(Photographic Supplement, Plate 46)
FIG. 1 (2 views, photo C. W. Dupertuis). A tall, blond, dolichocephalic Jew from Illinois, whose parents were born in Russia. Metrically Nordic, only the morphology of the nasal tip suggests non-Nordic ancestry. Like many American Jews, this young man has not acquired the "Jewish" facial expression more common among the generation born in Europe.
FIG. 2 (2 views, photo C. W. Dupertuis). An extremely tall, large-headed Jew, also from Illinois, whose father was born in Poland and whose mother was American born. Brunet, brachycephalic, and morphologically within the Jewish range, this individual does not look Jewish in the popular sense for the same reason as in the case of the Nordic Jew shown above.
FIG. 3 (2 views). A Jew from New Jersey, parents from Lithuania and Russia; metrically and morphologically close to the Ashkenazic mean; a central Jewish type.
FIG. 4 (2 views). A Jew from Illinois, both parents from Russia. Although metrically mesocephalic, this individual is morphologically close to the prototype of the Alpine element acquired by the Jews in western Europe before their march eastward.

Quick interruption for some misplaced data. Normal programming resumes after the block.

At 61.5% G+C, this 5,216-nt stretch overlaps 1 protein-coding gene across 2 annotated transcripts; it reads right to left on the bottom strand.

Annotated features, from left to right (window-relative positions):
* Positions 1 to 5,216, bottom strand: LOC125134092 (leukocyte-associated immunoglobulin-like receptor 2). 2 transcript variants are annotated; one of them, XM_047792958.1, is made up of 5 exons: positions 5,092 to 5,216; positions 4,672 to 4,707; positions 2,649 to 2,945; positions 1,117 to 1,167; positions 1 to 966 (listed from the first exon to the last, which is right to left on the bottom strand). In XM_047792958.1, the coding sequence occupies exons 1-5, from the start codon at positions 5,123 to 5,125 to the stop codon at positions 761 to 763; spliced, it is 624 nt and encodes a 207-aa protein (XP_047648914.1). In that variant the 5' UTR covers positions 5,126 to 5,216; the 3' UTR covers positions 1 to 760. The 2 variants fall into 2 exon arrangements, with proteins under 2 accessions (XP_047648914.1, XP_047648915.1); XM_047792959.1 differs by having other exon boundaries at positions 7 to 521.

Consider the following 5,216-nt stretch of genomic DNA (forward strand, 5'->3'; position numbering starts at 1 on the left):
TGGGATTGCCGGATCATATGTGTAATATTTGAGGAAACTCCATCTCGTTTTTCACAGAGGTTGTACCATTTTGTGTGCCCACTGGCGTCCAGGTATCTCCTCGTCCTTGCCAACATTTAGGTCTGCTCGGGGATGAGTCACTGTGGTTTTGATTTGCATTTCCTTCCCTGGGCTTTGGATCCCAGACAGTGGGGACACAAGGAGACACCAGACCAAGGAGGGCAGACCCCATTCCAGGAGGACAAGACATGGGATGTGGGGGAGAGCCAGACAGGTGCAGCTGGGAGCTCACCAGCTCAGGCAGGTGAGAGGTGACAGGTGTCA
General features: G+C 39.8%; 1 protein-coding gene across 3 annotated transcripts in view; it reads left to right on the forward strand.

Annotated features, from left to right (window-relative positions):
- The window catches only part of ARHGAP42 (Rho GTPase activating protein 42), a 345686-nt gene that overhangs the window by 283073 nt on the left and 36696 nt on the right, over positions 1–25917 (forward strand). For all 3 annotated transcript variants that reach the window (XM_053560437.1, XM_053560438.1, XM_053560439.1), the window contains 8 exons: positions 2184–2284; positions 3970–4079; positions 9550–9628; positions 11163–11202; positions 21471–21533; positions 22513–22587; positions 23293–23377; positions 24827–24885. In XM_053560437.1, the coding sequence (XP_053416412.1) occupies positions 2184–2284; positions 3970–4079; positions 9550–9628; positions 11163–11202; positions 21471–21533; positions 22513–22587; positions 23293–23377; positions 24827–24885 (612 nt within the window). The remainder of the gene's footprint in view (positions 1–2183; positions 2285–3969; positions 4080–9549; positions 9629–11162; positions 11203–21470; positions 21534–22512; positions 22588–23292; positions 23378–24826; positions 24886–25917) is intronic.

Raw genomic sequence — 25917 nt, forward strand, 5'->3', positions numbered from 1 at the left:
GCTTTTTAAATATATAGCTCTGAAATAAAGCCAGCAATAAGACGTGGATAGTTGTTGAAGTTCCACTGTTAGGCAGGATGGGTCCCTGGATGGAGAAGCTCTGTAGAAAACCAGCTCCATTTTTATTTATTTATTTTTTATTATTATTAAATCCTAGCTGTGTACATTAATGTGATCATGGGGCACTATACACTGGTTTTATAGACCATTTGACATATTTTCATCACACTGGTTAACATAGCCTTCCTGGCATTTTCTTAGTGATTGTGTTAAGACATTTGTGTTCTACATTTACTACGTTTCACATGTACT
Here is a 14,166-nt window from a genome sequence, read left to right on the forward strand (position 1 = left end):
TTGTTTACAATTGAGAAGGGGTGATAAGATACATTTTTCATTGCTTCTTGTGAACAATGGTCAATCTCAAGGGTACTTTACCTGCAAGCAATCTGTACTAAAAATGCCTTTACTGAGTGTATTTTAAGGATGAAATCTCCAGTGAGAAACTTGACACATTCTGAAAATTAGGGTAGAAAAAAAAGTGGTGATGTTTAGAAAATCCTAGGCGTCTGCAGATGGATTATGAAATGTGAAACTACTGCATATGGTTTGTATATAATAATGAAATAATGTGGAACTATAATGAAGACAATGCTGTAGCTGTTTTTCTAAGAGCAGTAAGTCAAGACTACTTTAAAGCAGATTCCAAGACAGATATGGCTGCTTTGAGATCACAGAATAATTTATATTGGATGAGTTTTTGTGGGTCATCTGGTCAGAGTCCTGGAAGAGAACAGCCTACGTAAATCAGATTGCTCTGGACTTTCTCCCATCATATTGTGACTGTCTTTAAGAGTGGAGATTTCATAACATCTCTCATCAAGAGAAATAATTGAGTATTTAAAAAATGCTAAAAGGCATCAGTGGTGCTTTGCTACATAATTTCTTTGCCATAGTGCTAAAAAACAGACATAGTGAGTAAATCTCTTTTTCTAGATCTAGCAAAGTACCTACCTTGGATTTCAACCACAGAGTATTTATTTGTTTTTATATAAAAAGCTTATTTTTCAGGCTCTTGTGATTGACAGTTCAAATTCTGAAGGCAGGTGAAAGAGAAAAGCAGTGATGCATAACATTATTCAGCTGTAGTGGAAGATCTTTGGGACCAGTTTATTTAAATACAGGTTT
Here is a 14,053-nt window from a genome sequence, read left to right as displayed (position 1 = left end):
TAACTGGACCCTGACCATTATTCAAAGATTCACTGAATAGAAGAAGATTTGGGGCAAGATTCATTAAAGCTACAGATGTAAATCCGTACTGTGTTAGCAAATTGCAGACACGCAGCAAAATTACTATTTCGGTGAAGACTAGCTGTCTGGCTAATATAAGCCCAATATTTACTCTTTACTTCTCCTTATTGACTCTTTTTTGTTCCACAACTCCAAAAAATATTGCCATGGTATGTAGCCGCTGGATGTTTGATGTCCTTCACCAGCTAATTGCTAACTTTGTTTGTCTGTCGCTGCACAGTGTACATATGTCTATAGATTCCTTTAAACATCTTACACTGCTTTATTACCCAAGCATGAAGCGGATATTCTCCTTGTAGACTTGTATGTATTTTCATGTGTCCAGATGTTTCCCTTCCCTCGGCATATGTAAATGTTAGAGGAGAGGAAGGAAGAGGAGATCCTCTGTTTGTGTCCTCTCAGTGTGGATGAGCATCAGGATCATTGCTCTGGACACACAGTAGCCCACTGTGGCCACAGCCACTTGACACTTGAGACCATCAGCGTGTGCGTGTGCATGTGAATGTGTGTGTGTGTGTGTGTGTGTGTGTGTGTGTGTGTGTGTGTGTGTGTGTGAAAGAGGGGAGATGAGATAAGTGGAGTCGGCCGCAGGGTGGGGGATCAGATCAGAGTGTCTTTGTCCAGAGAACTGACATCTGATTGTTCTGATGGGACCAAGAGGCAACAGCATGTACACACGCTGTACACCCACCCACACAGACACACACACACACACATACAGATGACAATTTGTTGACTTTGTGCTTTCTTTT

FIG. 5 (1 view). A Massachusetts Jew of Lithuanian Jewish parentage. Racially he is completely Alpine.
FIG. 6 (1 view). A central Asiatic Jew , from Bokhara; a member of an ancient and isolated Jewish colony. This individual shows unmistakable Alpine characters, no doubt acquired from early Tajik admixture. Few if any of the Bokharan Jews are mongoloid.
FIG.7 (2 views). Another Bokharan Jew, clearly Dinaricized. The old Mediterranean Jewish element in central Asia has been altered by Alpine accretion. Yet the Bokharan Jews, if appropriately dressed, could easily pass in most cases for central European Jews, which shows not only the extraordinary racial continuity of the Jews in widely separated regions, but also their tendency to mix with similar elements in different places. All or nearly all racial types found among whites anywhere may be isolated among the Jews; the majority, however, preserve some inheritable physical evidence of their Palestinian origin.